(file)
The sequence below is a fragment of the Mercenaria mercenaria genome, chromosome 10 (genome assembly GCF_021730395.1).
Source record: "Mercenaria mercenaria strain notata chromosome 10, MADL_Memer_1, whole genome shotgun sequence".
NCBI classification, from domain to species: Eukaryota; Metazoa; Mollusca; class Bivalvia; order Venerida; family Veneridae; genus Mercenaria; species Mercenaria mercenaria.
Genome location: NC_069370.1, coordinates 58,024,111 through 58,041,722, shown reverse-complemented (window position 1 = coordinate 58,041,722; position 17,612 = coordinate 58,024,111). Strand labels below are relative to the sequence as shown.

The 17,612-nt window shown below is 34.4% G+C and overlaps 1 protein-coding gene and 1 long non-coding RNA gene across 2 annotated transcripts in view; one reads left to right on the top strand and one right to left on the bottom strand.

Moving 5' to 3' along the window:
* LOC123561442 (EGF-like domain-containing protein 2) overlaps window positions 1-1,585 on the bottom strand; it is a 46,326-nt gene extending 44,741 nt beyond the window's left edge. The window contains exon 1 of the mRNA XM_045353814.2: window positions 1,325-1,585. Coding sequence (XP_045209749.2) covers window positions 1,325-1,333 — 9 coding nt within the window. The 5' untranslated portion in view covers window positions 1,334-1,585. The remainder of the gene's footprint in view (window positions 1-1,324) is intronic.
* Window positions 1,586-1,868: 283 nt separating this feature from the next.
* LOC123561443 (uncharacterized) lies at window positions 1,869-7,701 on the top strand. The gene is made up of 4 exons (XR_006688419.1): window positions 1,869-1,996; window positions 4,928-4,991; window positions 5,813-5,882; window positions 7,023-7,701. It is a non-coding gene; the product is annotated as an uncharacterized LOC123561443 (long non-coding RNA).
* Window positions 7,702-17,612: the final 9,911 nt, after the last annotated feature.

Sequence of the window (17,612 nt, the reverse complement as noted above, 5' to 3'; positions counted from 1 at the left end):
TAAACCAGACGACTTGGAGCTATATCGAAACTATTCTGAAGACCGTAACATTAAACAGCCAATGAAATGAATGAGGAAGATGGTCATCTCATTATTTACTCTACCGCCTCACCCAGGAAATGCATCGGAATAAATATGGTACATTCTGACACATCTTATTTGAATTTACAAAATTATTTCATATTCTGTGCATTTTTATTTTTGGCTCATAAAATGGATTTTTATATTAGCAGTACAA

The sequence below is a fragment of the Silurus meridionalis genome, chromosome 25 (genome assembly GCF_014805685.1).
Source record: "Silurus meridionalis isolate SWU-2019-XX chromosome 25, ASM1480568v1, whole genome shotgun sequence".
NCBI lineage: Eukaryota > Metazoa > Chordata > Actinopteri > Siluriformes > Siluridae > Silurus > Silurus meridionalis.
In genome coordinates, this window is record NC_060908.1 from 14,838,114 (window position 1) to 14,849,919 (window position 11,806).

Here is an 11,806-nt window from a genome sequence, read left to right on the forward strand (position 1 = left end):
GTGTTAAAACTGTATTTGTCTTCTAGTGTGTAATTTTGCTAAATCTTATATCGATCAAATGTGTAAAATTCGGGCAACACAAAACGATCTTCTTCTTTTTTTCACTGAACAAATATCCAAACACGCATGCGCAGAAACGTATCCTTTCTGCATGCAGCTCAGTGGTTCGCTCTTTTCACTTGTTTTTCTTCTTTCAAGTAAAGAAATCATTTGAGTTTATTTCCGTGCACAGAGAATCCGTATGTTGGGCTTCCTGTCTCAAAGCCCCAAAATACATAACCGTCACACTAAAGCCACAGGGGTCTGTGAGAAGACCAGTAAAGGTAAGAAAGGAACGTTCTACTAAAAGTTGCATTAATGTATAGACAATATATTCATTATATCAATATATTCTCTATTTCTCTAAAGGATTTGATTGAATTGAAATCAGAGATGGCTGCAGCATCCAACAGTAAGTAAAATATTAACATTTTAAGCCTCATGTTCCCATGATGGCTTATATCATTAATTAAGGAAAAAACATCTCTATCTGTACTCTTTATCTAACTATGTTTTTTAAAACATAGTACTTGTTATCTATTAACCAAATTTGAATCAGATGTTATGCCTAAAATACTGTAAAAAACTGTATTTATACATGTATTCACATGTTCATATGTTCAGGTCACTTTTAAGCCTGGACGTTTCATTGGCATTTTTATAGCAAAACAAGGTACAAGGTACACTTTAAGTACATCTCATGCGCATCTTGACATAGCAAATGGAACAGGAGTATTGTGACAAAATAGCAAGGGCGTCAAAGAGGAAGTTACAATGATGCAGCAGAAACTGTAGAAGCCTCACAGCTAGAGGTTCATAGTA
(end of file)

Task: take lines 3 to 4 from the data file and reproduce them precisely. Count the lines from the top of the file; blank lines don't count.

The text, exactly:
NCBI classification, from domain to species: Eukaryota; Metazoa; Mollusca; class Bivalvia; order Venerida; family Veneridae; genus Mercenaria; species Mercenaria mercenaria.
Genome location: NC_069370.1, coordinates 58,024,111 through 58,041,722, shown reverse-complemented (window position 1 = coordinate 58,041,722; position 17,612 = coordinate 58,024,111). Strand labels below are relative to the sequence as shown.